Europe naphtha crack falls below $12/bbl on flat prices, crude hike

30 April 2013 17:05  [Source: ICIS news]

LONDON (ICIS)--European naphtha prices have been steady in the $810s/tonne CIF (cost, insurance, freight) NWE (northwest Europe) for three consecutive days, despite a rise in ICE Brent crude oil futures, leading to a drop in the region's naphtha refining margins - or crack spread - against Brent, sources said on Tuesday.

ICE Brent crude oil futures for June rose almost $1.00/bbl from $102.49/bbl at 16:30 GMT on 25 April to $103.43/bbl on 29 April. However, naphtha traded at $812/tonne CIF NWE on Thursday and only increased slightly to $813/tonne CIF NWE on Monday in the open market trading window. Prices continue to be at nine-month lows.

May naphtha refining margins, or crack spread, fell from -$11.30/bbl on Thursday to -$12.20/bbl on Monday as a result.

A buyer from the petrochemical sector said: “Naphtha is very weak for this time of the year, with cracks around -$12/bbl.”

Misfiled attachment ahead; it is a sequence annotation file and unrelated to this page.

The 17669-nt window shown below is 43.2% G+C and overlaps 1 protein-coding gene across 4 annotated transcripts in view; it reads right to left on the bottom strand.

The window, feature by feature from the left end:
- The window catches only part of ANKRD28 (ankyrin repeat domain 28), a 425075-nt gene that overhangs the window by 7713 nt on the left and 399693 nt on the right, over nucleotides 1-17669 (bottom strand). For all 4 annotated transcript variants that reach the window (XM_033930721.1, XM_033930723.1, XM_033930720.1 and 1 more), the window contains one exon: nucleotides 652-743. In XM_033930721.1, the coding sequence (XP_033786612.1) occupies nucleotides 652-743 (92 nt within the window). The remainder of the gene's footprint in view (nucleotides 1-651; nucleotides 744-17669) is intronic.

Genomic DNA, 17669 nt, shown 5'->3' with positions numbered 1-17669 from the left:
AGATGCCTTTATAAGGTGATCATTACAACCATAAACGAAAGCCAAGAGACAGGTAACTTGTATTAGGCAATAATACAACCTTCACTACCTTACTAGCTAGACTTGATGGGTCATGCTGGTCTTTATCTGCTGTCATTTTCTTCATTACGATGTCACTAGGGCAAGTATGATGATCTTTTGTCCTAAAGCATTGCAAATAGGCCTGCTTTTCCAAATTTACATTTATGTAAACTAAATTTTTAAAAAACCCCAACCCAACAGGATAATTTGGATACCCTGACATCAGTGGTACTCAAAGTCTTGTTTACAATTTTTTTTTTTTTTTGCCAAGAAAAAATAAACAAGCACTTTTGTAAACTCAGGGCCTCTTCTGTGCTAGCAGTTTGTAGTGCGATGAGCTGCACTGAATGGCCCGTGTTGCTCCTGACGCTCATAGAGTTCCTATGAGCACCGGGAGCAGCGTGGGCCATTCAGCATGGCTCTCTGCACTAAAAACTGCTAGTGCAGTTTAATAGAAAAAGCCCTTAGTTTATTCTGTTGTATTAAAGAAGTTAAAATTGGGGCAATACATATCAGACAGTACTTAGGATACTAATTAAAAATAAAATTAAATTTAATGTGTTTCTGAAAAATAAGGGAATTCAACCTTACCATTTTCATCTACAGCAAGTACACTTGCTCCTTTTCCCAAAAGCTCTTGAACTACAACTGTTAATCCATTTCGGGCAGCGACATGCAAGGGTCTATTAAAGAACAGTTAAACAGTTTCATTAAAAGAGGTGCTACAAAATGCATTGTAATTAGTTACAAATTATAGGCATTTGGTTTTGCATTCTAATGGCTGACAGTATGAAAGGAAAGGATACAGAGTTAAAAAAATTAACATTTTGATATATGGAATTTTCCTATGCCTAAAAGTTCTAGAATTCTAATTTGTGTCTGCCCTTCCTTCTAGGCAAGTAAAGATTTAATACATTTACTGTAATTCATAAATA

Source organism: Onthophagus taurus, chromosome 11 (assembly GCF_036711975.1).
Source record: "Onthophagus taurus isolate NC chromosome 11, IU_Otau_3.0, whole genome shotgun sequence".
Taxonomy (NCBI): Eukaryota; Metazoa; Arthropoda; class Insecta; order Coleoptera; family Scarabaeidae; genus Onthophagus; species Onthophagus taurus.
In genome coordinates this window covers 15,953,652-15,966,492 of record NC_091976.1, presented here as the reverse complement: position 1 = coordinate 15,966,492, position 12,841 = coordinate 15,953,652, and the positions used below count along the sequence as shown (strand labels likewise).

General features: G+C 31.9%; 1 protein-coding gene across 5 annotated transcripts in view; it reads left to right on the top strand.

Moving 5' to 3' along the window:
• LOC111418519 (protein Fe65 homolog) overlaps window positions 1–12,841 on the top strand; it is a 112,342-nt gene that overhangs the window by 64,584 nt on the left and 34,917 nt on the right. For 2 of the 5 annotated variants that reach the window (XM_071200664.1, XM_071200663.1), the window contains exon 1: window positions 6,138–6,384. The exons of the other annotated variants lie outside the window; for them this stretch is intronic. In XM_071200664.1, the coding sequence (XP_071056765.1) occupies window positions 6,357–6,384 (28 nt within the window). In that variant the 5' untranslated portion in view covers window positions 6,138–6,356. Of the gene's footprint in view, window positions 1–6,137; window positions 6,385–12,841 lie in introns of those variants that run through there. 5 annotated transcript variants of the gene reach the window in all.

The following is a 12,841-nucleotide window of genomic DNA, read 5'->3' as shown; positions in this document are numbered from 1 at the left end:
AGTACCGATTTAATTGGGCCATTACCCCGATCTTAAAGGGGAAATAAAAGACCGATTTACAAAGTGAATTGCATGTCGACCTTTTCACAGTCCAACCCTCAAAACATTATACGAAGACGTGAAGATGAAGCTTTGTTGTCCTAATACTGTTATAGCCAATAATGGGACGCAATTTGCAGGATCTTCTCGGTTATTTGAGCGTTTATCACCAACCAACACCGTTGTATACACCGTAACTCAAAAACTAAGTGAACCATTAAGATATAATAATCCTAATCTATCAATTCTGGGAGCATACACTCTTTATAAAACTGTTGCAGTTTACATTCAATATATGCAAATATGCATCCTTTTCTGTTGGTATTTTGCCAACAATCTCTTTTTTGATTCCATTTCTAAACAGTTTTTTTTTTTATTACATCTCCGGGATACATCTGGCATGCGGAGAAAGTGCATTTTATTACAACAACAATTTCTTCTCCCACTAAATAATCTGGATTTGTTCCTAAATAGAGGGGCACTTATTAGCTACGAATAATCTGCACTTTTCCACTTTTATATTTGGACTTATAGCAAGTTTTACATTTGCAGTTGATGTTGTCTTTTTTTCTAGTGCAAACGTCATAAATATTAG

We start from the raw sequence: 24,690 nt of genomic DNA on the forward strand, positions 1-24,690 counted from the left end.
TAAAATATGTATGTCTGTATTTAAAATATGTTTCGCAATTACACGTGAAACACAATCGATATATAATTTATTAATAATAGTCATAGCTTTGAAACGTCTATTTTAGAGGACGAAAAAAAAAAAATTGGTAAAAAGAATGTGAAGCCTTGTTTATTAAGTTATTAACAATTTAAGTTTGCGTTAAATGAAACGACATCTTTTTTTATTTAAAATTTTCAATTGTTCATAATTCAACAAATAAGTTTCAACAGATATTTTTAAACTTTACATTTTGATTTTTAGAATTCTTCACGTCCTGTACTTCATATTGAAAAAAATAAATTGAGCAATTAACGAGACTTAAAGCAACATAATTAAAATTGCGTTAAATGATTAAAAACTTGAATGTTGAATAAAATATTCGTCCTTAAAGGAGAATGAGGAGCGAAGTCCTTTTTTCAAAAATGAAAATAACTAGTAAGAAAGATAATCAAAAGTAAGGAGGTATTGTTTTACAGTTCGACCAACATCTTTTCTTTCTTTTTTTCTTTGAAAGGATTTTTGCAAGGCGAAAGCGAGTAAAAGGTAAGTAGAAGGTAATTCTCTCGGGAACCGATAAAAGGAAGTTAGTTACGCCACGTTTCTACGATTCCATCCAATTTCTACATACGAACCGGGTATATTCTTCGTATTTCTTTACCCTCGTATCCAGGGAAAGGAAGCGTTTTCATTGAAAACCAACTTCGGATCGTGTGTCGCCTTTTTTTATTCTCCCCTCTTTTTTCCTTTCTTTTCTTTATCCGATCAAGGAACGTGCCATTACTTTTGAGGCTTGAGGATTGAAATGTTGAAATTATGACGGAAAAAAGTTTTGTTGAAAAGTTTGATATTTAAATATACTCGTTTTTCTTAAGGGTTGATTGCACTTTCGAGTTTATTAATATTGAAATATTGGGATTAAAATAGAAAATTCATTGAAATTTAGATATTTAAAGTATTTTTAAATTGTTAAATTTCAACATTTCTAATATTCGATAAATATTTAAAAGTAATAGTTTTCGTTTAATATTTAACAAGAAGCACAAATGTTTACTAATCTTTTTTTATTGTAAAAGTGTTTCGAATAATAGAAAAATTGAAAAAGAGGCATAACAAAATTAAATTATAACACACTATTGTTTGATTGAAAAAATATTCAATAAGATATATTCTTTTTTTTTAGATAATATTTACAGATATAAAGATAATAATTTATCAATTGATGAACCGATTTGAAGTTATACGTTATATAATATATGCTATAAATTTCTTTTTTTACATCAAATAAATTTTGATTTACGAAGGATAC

A trader said on Tuesday: "[Naphtha] crack is very low."

Earlier in April, European May naphtha refining margins had been firmer at -$10.30/bbl, supported by a drop in ICE Brent crude oil futures and stable naphtha prices.

Meanwhile, naphtha prices hitting nine-month lows in April has helped cracker operators using naphtha as a feedstock, sources said.

The naphtha buyer said: “Ethylene margins are reasonable, the money which we are making from [producing] ethylene is okay, that's how we benefit from it [low naphtha prices]. So the timing of the shutdowns is a bit bad for BASF because the margins are good now.”

BASF’s cracker at Antwerp – Europe’s largest cracker - was due for a two-month planned maintenance shutdown in late April.

ICIS margin analysis reveals that the average European April contract margins for crackers using naphtha as a feedstock to produce ethylene is the highest since June 2012.

Supply is long in the northwest European naphtha market, despite an open outbound arbitrage to Asia. The spring cracker maintenance season has dampened domestic petrochemical demand, while gasoline blending demand from the US remains lower than expected.

The main application of naphtha is in the petrochemical production of olefins. Naphtha is also used as a feedstock for gasoline blending.

($1 = €0.77)

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By: Cuckoo James
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